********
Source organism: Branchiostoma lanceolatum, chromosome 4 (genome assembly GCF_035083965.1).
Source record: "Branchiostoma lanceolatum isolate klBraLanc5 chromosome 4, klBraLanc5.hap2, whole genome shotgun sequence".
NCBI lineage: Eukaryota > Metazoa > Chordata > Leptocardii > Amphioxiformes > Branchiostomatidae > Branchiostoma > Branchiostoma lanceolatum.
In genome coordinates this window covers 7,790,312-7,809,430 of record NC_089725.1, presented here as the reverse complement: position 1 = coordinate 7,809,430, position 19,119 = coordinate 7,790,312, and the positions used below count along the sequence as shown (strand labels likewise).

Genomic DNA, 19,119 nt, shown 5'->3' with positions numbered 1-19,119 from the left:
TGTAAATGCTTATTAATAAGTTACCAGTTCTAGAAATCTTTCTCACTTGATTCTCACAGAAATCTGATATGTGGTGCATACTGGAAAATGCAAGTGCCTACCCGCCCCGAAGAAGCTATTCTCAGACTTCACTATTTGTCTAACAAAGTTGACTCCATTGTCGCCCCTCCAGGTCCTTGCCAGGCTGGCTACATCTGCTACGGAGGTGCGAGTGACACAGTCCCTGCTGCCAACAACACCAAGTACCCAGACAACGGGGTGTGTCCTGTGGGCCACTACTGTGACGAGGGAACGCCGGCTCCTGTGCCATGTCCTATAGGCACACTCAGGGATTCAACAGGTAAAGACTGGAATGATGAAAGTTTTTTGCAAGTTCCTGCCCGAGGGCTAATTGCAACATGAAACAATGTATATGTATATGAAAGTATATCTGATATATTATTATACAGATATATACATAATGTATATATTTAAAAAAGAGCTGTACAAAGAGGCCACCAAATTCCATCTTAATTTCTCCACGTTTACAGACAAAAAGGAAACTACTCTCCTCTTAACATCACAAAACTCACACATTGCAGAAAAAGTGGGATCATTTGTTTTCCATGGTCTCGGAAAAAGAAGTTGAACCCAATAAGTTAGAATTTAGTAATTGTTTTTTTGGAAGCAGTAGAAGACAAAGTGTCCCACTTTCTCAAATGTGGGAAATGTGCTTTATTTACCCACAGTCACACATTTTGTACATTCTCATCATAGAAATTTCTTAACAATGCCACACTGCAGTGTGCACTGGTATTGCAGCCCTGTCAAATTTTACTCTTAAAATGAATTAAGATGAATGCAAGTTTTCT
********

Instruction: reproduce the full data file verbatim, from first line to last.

Source organism: Branchiostoma lanceolatum, chromosome 4 (genome assembly GCF_035083965.1).
Source record: "Branchiostoma lanceolatum isolate klBraLanc5 chromosome 4, klBraLanc5.hap2, whole genome shotgun sequence".
NCBI lineage: Eukaryota > Metazoa > Chordata > Leptocardii > Amphioxiformes > Branchiostomatidae > Branchiostoma > Branchiostoma lanceolatum.
In genome coordinates this window covers 7,790,312-7,809,430 of record NC_089725.1, presented here as the reverse complement: position 1 = coordinate 7,809,430, position 19,119 = coordinate 7,790,312, and the positions used below count along the sequence as shown (strand labels likewise).

Genomic DNA, 19,119 nt, shown 5'->3' with positions numbered 1-19,119 from the left:
TGTAAATGCTTATTAATAAGTTACCAGTTCTAGAAATCTTTCTCACTTGATTCTCACAGAAATCTGATATGTGGTGCATACTGGAAAATGCAAGTGCCTACCCGCCCCGAAGAAGCTATTCTCAGACTTCACTATTTGTCTAACAAAGTTGACTCCATTGTCGCCCCTCCAGGTCCTTGCCAGGCTGGCTACATCTGCTACGGAGGTGCGAGTGACACAGTCCCTGCTGCCAACAACACCAAGTACCCAGACAACGGGGTGTGTCCTGTGGGCCACTACTGTGACGAGGGAACGCCGGCTCCTGTGCCATGTCCTATAGGCACACTCAGGGATTCAACAGGTAAAGACTGGAATGATGAAAGTTTTTTGCAAGTTCCTGCCCGAGGGCTAATTGCAACATGAAACAATGTATATGTATATGAAAGTATATCTGATATATTATTATACAGATATATACATAATGTATATATTTAAAAAAGAGCTGTACAAAGAGGCCACCAAATTCCATCTTAATTTCTCCACGTTTACAGACAAAAAGGAAACTACTCTCCTCTTAACATCACAAAACTCACACATTGCAGAAAAAGTGGGATCATTTGTTTTCCATGGTCTCGGAAAAAGAAGTTGAACCCAATAAGTTAGAATTTAGTAATTGTTTTTTTGGAAGCAGTAGAAGACAAAGTGTCCCACTTTCTCAAATGTGGGAAATGTGCTTTATTTACCCACAGTCACACATTTTGTACATTCTCATCATAGAAATTTCTTAACAATGCCACACTGCAGTGTGCACTGGTATTGCAGCCCTGTCAAATTTTACTCTTAAAATGAATTAAGATGAATGCAAGTTTTCT